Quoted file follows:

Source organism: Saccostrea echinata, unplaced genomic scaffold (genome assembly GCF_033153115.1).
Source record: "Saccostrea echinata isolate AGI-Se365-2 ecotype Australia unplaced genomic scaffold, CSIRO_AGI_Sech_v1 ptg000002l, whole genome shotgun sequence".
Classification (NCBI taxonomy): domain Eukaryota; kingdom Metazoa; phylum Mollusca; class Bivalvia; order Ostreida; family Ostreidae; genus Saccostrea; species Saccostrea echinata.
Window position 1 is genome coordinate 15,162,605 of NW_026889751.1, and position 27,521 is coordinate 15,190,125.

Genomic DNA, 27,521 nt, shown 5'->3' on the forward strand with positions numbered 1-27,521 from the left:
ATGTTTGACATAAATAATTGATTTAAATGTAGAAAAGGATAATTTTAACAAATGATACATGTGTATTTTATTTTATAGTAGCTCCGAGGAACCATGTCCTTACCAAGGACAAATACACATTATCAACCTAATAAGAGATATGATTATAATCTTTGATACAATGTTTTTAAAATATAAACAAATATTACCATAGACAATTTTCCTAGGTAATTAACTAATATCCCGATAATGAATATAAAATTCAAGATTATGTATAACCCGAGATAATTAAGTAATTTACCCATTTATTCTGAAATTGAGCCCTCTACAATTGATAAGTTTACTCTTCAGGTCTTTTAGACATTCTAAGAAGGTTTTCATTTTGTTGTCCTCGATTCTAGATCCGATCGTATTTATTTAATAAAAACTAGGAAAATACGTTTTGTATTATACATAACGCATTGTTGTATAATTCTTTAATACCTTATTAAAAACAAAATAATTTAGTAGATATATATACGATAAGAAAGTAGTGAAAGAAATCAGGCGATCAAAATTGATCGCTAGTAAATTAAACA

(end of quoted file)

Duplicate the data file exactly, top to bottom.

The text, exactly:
Source organism: Saccostrea echinata, unplaced genomic scaffold (genome assembly GCF_033153115.1).
Source record: "Saccostrea echinata isolate AGI-Se365-2 ecotype Australia unplaced genomic scaffold, CSIRO_AGI_Sech_v1 ptg000002l, whole genome shotgun sequence".
Classification (NCBI taxonomy): domain Eukaryota; kingdom Metazoa; phylum Mollusca; class Bivalvia; order Ostreida; family Ostreidae; genus Saccostrea; species Saccostrea echinata.
Window position 1 is genome coordinate 15,162,605 of NW_026889751.1, and position 27,521 is coordinate 15,190,125.

Genomic DNA, 27,521 nt, shown 5'->3' on the forward strand with positions numbered 1-27,521 from the left:
ATGTTTGACATAAATAATTGATTTAAATGTAGAAAAGGATAATTTTAACAAATGATACATGTGTATTTTATTTTATAGTAGCTCCGAGGAACCATGTCCTTACCAAGGACAAATACACATTATCAACCTAATAAGAGATATGATTATAATCTTTGATACAATGTTTTTAAAATATAAACAAATATTACCATAGACAATTTTCCTAGGTAATTAACTAATATCCCGATAATGAATATAAAATTCAAGATTATGTATAACCCGAGATAATTAAGTAATTTACCCATTTATTCTGAAATTGAGCCCTCTACAATTGATAAGTTTACTCTTCAGGTCTTTTAGACATTCTAAGAAGGTTTTCATTTTGTTGTCCTCGATTCTAGATCCGATCGTATTTATTTAATAAAAACTAGGAAAATACGTTTTGTATTATACATAACGCATTGTTGTATAATTCTTTAATACCTTATTAAAAACAAAATAATTTAGTAGATATATATACGATAAGAAAGTAGTGAAAGAAATCAGGCGATCAAAATTGATCGCTAGTAAATTAAACA